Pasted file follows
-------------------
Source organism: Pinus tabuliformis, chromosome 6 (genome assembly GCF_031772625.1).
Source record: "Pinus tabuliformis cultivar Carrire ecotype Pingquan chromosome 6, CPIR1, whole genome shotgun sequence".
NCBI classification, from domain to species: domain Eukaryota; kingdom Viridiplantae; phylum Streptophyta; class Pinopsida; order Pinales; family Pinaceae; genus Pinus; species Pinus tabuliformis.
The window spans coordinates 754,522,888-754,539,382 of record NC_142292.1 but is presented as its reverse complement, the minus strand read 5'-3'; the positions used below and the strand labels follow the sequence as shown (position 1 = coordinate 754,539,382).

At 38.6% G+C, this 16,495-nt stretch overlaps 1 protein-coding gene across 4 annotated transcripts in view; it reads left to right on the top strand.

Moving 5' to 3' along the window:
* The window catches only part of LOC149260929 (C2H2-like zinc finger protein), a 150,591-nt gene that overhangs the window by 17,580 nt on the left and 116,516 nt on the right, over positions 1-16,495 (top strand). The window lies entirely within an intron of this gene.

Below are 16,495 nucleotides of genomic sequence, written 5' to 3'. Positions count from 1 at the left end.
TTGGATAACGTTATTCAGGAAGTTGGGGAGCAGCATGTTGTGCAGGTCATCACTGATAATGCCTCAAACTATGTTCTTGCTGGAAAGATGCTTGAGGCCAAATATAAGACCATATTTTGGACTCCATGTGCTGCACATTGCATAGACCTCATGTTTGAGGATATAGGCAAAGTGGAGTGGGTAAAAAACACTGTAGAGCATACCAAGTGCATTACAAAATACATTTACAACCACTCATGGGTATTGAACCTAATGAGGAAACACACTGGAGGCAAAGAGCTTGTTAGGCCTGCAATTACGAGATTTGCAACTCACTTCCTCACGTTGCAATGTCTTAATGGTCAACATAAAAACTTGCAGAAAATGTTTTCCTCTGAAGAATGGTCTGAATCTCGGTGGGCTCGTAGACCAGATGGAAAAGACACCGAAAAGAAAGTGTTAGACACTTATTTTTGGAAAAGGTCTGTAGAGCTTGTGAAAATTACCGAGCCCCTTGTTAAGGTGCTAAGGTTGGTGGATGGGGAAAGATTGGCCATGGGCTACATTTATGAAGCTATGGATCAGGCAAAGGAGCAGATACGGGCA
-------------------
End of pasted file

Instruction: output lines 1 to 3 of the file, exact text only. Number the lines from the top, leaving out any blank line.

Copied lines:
Source organism: Pinus tabuliformis, chromosome 6 (genome assembly GCF_031772625.1).
Source record: "Pinus tabuliformis cultivar Carrire ecotype Pingquan chromosome 6, CPIR1, whole genome shotgun sequence".
NCBI classification, from domain to species: domain Eukaryota; kingdom Viridiplantae; phylum Streptophyta; class Pinopsida; order Pinales; family Pinaceae; genus Pinus; species Pinus tabuliformis.